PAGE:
What fun a kite is on a breezy spring day! Many a child has felt the strength of the wind tugging at a kite, has known the joy of flying a colored sliver of joy in the bright blue of a summer sky. Kites have been around for centuries and they have been more than toys. Scientists have used kites to study, to invent, to explore, to work, to capture and to probe the unknown.

In 1883, Douglas Archibald used a kite, to which he had attached an anemometer, to measure wind velocity.

Leonardo DaVinci attempted to use kites to cross water for the building of bridges. Later, Homan Walsh, a 10-year-old boy, used a kite to reach across the chasm of Niagara Falls. The kite pulled a cable that was the beginning of the building of the great span. For the performing of this feat, Homan was paid a hefty sum of ten dollars!

Ben Franklin used a kite in his studies of lightning. He flew kites in thunderstorms to discover the facts that he needed. He was eventually able to prove that lightning was electricity.

Orville and Wilbur Wright used kites to help them learn the method of flight and to develop an airplane that could support a man's weight and remain stable in the sky.

Guglielmo Marconi used kites to carry an antenna high enough into the sky to allow him to send a radio signal across the Atlantic Ocean in 1901. Kites have also been used to send messages in war.

In the early 1900's, the United States Weather Bureau used kites extensively to help take readings with instruments to help forecast the weather in the US.

Alexander Graham Bell, who we all know for his work with the deaf that led to the invention of the telephone, used kites to help him develop aircraft. He made a new improved Hargrave Kite (a Box kite) and used this work to design a number of successful aircraft.

During World War II, Paul Garber designed an Eddy type kite that was used for gunnery target practice and thus saved many lives during that conflict. He was only one of the many scientists and inventors who made use of the kite.

It may be possible for you also to learn from the kite and to have a load of fun on the side. So let's take to the air.

First we will need a definition for the kite. A kite is a frame made of wood or lightweight plastic, covered with cloth or paper that is flown on a string, with a tail or a bridle for control.

Start your study by making a notebook to keep your info in. Decorate the front of the binder or presentation folder with drawings of brightly colored kites in a summer sky. Collect pictures of different kites for your folder. If you can't copy or cut out the pictures, try drawing some.
Now let's read up on the subject. Here are some books on kites.

  • The Magnificent Book of Kites: Exploration in Design, Construction, Enjoyment and Flight By Maxwell Eden
  • Kites By David Pelham
  • Kite Flight: Complete Instructions for Making Forty Different Kites by Alice and Jack Botermans
  • Catch the Wind: All About Kites By Gail Gibbons
  • The Complete Book of Kites and Kite Flying By Will Yolen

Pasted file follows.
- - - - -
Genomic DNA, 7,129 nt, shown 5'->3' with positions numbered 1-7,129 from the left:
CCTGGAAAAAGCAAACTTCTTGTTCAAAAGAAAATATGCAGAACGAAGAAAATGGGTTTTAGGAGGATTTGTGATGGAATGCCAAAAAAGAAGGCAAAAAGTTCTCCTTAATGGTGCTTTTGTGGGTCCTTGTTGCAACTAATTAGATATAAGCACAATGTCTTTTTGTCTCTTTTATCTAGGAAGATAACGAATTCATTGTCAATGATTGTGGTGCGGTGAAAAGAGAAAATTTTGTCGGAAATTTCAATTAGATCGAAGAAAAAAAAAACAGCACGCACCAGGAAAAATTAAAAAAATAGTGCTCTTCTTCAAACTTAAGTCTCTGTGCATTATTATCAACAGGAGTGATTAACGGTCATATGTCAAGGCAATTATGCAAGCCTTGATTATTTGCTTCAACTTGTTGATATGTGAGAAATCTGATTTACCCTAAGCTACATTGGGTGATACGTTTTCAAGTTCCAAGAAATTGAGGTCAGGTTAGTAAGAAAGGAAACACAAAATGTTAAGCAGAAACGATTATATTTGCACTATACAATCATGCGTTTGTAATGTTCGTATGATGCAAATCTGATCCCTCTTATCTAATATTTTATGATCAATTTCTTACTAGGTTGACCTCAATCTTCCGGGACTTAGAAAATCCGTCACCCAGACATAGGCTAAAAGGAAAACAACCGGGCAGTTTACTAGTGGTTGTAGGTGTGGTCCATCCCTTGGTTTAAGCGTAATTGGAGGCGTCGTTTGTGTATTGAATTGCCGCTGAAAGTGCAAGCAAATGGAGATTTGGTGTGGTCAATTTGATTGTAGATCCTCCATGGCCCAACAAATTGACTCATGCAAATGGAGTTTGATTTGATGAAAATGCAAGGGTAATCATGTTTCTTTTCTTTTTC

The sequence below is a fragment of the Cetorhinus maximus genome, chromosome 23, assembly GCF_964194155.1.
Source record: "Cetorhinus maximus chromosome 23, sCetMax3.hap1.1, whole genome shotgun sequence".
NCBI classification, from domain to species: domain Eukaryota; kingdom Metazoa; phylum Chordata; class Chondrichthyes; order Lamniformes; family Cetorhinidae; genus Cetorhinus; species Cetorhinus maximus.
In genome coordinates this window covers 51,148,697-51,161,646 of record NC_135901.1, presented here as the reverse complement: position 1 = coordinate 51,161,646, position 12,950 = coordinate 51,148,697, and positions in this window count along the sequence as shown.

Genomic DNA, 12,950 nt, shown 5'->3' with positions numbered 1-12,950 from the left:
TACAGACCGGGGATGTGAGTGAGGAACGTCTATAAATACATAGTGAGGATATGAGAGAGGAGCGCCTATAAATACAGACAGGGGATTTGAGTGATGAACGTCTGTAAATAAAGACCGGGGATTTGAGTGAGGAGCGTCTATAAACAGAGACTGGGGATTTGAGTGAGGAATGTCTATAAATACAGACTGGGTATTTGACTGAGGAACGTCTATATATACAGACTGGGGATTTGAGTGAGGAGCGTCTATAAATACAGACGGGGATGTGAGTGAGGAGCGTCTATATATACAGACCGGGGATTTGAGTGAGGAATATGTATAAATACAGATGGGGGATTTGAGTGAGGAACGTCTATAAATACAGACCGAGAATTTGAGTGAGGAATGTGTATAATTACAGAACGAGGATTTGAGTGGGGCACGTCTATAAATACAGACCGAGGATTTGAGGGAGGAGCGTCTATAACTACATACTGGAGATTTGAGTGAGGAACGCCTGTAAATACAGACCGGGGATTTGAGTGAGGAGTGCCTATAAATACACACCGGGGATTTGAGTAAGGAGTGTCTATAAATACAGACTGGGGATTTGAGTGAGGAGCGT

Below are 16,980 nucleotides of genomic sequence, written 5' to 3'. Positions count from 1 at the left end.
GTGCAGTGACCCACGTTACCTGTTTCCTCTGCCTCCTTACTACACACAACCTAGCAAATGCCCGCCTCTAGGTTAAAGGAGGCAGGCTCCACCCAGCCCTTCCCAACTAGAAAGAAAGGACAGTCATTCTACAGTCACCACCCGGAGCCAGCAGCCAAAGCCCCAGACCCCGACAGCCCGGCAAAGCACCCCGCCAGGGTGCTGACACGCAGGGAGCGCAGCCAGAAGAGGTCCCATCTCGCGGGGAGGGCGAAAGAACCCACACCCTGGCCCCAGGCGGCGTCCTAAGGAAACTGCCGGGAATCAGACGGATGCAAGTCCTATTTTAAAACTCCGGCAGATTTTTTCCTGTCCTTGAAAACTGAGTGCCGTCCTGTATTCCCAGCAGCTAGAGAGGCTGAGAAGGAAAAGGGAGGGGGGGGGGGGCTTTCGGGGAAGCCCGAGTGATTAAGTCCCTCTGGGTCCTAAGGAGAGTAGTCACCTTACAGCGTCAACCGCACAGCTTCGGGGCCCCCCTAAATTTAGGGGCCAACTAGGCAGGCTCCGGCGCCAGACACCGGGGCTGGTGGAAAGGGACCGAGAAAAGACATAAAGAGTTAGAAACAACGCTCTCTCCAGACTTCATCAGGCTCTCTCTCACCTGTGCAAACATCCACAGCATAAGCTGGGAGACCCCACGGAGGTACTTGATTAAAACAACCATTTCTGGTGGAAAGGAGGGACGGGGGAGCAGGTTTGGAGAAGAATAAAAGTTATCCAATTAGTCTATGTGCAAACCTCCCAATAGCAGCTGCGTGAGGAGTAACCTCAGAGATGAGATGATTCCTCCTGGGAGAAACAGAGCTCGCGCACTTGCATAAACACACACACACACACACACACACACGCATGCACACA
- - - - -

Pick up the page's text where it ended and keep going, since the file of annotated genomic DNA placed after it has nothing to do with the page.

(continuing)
• Four Krazy Kites to Make and Fly by David Pelham
  • The Usborne Book of Kites By Carol Law
  • Kites for Everyone By Margaret Gerger
  • Soft Kites and Windsocks By Jim Rowlands and John Cooks
  • Making Kites By David Michael
  • Easy to Make Decorative Kites – Nine Models From Around the World By Alen and Gill Bridgewater.

Ideas for Study

  • Choose one of the scientists or inventors listed above and study their work with kites more fully. Prepare a report on the person and be sure to include photos or sketches.
  • There are many persons who have made history using kites. Choose five of these names and research to find what contribution each made to the science of kiting. Peter Lynn, Eddy, Homan Walsh, Domina Jalbert, Eric Muhs, Samuel Cody, George Pocock, Fran Rogallo.
  • Write a poem about kites. Make your poem in the shape of a kite with a tail. Be creative.
  • What does the Bible teach about kites? Nothing? Think again. Use your Strong's Concordance to look up two verses about a bird called a kite. There are many verses that are about flying. There is a verse about witty inventions. Everything that man thinks he has learned on his own is explained in the Bible. Find five verses that relate to this study and copy them into your notebook.
  • Draft a time line of kite history.
  • Learn the definitions of the following terms: dihedral, lift, pitch, roll, yaw
  • Plan a kite flying event. Choose a site with plenty of room away from power lines and trees. Send out kite shaped "flyers" inviting people to your kite flight. Ask them to bring picnic lunches and lawn chairs or quilts to sit on and, of course, kites. Present prizes or certificates for the highest flyer, the best controlled, the prettiest, the most fun, most unique, most complicated, largest, smallest, etc.
  • Make a copy of the Beaufort Wind Chart that was devised in 1805 by Admiral Francis Beaufort of the British navy.
  • Make a kite safety poster to put up at the public library or an elementary school in your town. Make it bright and easy to read and understand. Make your poster answer this question: When and where is it unsafe to fly a kite?

Flight Study Topics:
One of the least familiar styles to Americans is the Box kite. Understanding how this kite flies will help you to understand many of the physics behind how things fly. Usborne's Pocket Scientist Flight and Floating explains, through simple hands-on activities, the forces of flight.